John Stuart Mill was an extraordinarily brilliant child – what one would call a child prodigy. He learnt Greek at the age of three and zealously tutored by his intellectually formidable father James Mill acquired enormous learning at a very early age. Mill grew into an influential social and political thinker and achieved fame as the author of On Liberty among other things. Yet he felt everything was not alright with him. He seemed to lack the capacity to respond to the beauty of natural objects and more importantly, to empathize with other human beings. Perhaps his intellectual brilliance had led to emotional atrophy or, quite simply, his intellectual accomplishments were acquired at the expense of emotional sensitivity. In his Autobiography, Mill makes the following observation. “My education had failed to create these feelings1 in sufficient strength to resist the dissolving influence of analysis, while the whole course of intellectual cultivation had made precocious and premature analysis the inveterate habit of mind. I was thus, as I said to myself, left stranded at the commencement of my voyage, with a well-equipped ship and a rudder, but no sail (Robson & Stellinger, 1981,p 143).” Eventually, Mill found his redemption in Wordsworth’s poetry which sensitized him not only to the beauty of nature but was also instrumental in the cultivation of feelings he shared with other human beings2.
Mill is by no means an isolated case. Charles Darwin the celebrated life-scientists and the author of The Origin of Species admitted with some regret, and even a sense of guilt, that he couldn’t “endure to read a line of poetry” and “found Shakespeare intolerably dull” and that his mind seems to have become “a kind of machine for grinding general laws out of large collections of fact ..”(Schumacher, 1971, p 89).
This is indeed a case of damning self-indictment not very different from that of Mill. Both were victims of lopsided intellectual development; in each case the cognitive faculty had taken precedence over the affective and turned the individual into a robot of sorts or what in contemporary parlance would be called a nerd.
In more recent times, there is the tragic instance of the philosopher-mathematician Bertrand Russell whose daughter Katherine was shocked by her father’s clinical approach3 in bringing up his children, particularly his brother John who eventually turned insane. Katherine found her salvation in religious faith when her father’s rationalistic credo with its roots in the enlightenment left her high and dry. Katherine’s turning to Christianity and John’s insanity both can be seen in different ways as rejection of Russell’s quintessentially Enlightenment worldview.
Equally revealing is Virginia Woolf’s characterization of her father Sir Leslie Stephen and her husband Leonard Woof as “ruthless rationalists” (Haque, p 211) for she had found their approach to issues/individuals cold and unfeeling Regarding her father she observes,”… whole tracts of his sensibility had atrophied… he had no idea what other people felt” (Haque, p 211) ).
What could have possibly gone wrong with people as different and as distinguished as Mill, Darwin, Russell and Sir Leslie Stephen? And they may well be representative of the British, even European, intelligentsia in this. What Virginia Woolf called “The Cambridge disease” was perhaps a deeper and more pervasive malady and I believe it had something to do with the Enlightenment. The Eighteenth century Enlightenment attached the utmost importance to reason and its most powerful manifestation science. The Enlightenment project was to know more and more and to employ that knowledge to subdue the external world, i.e. nature to man’s advantage. Anything that came in the way was distrusted and suppressed. Disenchantment a la Max Weber became the dominant note of the Western malady. As Horkheimer and Adorno put it, “Enlightenment’s programme was the disenchantment of the world. It wanted to dispel myths and overthrow fantasy with knowledge (Dialectic of Enlightenment, p 1).” Anything that enchanted, say poetry, was suspect and needed to be pushed to the margins, if not altogether discarded. The Enlightenment project led to an overvaluation of reason and devaluation of emotions and imagination. One may recall Darwin’s observation quoted earlier that his mind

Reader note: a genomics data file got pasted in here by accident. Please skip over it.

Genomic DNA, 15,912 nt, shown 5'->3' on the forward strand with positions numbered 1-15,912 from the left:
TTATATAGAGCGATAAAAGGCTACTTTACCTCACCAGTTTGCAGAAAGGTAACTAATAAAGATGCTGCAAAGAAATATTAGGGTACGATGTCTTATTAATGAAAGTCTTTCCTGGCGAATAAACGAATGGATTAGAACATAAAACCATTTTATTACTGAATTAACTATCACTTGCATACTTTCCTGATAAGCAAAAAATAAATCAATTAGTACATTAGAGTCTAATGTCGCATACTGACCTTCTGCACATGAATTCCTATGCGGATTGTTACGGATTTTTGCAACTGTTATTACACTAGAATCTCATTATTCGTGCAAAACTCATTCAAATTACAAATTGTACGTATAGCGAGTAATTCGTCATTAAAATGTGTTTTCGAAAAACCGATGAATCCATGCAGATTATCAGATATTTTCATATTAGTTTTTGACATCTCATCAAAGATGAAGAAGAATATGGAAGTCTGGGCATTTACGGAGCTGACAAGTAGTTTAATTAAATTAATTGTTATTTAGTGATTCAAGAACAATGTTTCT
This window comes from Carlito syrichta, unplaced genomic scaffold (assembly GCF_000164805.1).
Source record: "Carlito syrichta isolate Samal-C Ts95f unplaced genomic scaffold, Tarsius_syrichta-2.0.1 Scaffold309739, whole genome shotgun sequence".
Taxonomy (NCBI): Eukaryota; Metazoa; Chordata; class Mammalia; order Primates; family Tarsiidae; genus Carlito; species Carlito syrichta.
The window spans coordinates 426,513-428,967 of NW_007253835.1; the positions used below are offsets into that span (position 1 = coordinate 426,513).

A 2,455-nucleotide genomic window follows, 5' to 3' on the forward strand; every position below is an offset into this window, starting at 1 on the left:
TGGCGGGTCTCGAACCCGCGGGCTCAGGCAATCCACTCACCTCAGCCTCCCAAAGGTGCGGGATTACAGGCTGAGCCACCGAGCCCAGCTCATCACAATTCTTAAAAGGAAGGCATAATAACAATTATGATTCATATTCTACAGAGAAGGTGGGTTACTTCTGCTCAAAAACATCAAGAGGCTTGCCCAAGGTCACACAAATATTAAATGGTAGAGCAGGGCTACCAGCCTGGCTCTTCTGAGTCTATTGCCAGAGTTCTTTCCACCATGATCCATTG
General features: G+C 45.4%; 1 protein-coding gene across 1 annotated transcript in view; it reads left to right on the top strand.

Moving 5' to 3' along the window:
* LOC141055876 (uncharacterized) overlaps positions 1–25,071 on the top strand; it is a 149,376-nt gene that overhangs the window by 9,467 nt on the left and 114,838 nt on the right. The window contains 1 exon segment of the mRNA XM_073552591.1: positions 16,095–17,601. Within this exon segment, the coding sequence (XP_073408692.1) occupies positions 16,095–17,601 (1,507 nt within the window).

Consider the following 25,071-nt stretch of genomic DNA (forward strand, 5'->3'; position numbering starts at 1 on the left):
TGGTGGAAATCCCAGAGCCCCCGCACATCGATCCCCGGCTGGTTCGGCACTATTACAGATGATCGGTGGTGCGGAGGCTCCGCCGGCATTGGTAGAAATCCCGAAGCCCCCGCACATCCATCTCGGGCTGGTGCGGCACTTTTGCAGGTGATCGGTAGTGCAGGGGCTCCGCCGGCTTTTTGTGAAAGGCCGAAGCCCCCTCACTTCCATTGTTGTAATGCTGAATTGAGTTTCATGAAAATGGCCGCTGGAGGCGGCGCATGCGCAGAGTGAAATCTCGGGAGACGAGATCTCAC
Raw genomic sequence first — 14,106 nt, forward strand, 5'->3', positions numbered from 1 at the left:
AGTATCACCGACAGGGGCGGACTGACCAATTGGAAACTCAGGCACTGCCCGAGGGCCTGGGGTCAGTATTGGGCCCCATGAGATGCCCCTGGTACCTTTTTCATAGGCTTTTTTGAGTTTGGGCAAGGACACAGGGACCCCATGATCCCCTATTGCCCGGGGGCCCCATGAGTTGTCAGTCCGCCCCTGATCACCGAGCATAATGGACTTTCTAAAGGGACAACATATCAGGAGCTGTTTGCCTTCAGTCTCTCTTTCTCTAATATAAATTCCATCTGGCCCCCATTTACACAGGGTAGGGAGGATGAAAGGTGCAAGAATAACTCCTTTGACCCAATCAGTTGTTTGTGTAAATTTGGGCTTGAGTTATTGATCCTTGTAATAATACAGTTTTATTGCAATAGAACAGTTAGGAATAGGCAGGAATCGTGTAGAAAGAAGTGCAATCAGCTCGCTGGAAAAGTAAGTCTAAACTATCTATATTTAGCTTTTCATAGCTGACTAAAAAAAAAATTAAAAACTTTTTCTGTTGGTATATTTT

had become “a machine for grinding general laws (Schumacher, p 9).” This is precisely what the enlightenment aimed at. Its God was the machine – orderly, predictable and useful. The western man for the last three hundred years or so has lived exclusively by the left lobe, & has led a two-dimensional existence. Shelley in his celebrated critical work Defence of Poetry pointed out the tragic flaw in western culture when he observed that we lacked ‘the creative faculty to imagine that which we know (Holmes, p 49)’.
More recently an eminent Indian Poet Rabindranath Tagore and a reputed American thinker J. Pelikan have noted this grave deficiency in Western culture. In his justly famous address “An Eastern University” Tagore had observed: “For, even in the West, it is the intellectual training which receives almost exclusive emphasis. (italics mine) (Celly, p 68).
Similarly, J. Pelikan in his book Idea of the University talks about the contemporary discontent with the typical western university. “An overemphasis on intellectual knowledge many today would charge has made the university sterile and two-dimensional….(p 37).
It is time we restored the balance. It is time to give the arts in general and literature in particular their rightful place. We need to recognize and celebrate the fact that literature is different from social sciences. Vive la difference! The strident and somewhat pathetic attempt to jump on the bandwagon of social sciences seems to be a sign of the prevailing cultural malaise, i.e. the cognitive mode has come to dominate the human personality and emotions and imagination have been marginalized. We need to preserve and nurture the distinct identity of literature rather than treat it as an appendage of social sciences. While the social sciences pride on detachment, it would be hard to think of a creative writer who is not emotionally involved with his work or a reader whose emotions are not stirred by a work he values and loves to read. Bergson, the French philosopher attributed a vital role to emotion in the creative process. It may be worthwhile to quote from Angela Haque’s book Fiction, Intuition and Creativity. “Bergson believes that for the poet “feelings develop into images and the images themselves into words’… Creation, according to Bergson, is impossible without an emotional impetus (p 95).” Writers like Amy Lowell, Gertrude Stein and Proust seem to back Bergson’s observation. Stein for instance believed that “a book will never be truer or deeper than your feeling (Haque, p 75).”